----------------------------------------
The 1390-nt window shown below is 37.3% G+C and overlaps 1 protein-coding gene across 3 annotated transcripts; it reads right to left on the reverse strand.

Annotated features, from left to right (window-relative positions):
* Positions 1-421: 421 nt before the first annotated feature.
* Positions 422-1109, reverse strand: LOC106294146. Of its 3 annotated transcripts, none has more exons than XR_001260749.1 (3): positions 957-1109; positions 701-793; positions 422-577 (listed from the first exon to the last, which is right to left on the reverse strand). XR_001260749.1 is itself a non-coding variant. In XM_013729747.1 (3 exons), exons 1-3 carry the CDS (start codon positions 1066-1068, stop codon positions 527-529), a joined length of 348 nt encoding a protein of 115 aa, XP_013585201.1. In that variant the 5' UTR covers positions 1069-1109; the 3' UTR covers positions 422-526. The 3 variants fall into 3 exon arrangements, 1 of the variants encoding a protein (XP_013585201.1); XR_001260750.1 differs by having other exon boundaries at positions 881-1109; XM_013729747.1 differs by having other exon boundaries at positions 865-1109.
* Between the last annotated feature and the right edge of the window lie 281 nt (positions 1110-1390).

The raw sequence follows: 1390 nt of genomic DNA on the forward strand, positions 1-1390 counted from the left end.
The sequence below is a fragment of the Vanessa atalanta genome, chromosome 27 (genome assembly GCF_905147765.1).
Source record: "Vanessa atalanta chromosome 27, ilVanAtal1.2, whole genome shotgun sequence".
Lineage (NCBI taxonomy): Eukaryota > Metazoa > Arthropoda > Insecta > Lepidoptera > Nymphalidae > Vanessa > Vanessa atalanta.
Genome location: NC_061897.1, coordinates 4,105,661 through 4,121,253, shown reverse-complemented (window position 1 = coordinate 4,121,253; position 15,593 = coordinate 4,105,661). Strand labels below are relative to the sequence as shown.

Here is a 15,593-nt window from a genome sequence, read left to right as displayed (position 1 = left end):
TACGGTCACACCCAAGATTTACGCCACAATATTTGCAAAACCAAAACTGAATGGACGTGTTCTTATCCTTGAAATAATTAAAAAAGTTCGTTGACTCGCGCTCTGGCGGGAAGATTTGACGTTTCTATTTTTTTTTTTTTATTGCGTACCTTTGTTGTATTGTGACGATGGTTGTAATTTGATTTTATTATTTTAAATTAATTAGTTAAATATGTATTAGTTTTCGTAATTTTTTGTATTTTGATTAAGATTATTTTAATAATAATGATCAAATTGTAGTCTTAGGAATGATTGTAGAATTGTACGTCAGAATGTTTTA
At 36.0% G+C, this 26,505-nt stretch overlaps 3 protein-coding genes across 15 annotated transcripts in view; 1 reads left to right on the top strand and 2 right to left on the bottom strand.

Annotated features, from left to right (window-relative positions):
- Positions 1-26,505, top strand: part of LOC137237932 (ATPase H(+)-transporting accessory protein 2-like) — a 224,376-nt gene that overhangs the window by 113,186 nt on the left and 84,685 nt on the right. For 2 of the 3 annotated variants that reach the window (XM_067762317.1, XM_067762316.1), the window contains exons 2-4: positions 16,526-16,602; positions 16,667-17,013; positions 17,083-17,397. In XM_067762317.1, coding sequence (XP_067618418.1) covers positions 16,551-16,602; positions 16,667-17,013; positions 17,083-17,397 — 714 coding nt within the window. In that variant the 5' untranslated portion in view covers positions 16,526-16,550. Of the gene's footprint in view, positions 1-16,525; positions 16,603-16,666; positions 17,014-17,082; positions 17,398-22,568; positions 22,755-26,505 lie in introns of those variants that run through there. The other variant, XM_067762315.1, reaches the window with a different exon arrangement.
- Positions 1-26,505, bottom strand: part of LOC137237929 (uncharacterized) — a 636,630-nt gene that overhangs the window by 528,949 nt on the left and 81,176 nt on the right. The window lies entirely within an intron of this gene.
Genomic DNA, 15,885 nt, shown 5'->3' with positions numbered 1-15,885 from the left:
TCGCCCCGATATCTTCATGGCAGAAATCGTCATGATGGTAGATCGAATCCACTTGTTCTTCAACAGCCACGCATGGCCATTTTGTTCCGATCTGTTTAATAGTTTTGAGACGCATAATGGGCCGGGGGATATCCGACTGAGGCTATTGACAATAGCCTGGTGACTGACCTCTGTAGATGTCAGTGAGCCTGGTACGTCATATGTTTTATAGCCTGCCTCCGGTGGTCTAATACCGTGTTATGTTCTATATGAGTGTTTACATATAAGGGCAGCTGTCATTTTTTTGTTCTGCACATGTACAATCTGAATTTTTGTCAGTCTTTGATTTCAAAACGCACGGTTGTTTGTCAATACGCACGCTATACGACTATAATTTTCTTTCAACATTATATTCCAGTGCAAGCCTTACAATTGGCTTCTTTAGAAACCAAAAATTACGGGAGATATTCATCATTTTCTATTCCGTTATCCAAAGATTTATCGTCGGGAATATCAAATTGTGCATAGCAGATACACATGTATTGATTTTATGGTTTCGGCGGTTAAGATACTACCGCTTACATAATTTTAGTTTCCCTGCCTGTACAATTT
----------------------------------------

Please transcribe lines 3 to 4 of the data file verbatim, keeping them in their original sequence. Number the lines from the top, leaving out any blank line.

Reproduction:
* Positions 1-421: 421 nt before the first annotated feature.
* Positions 422-1109, reverse strand: LOC106294146. Of its 3 annotated transcripts, none has more exons than XR_001260749.1 (3): positions 957-1109; positions 701-793; positions 422-577 (listed from the first exon to the last, which is right to left on the reverse strand). XR_001260749.1 is itself a non-coding variant. In XM_013729747.1 (3 exons), exons 1-3 carry the CDS (start codon positions 1066-1068, stop codon positions 527-529), a joined length of 348 nt encoding a protein of 115 aa, XP_013585201.1. In that variant the 5' UTR covers positions 1069-1109; the 3' UTR covers positions 422-526. The 3 variants fall into 3 exon arrangements, 1 of the variants encoding a protein (XP_013585201.1); XR_001260750.1 differs by having other exon boundaries at positions 881-1109; XM_013729747.1 differs by having other exon boundaries at positions 865-1109.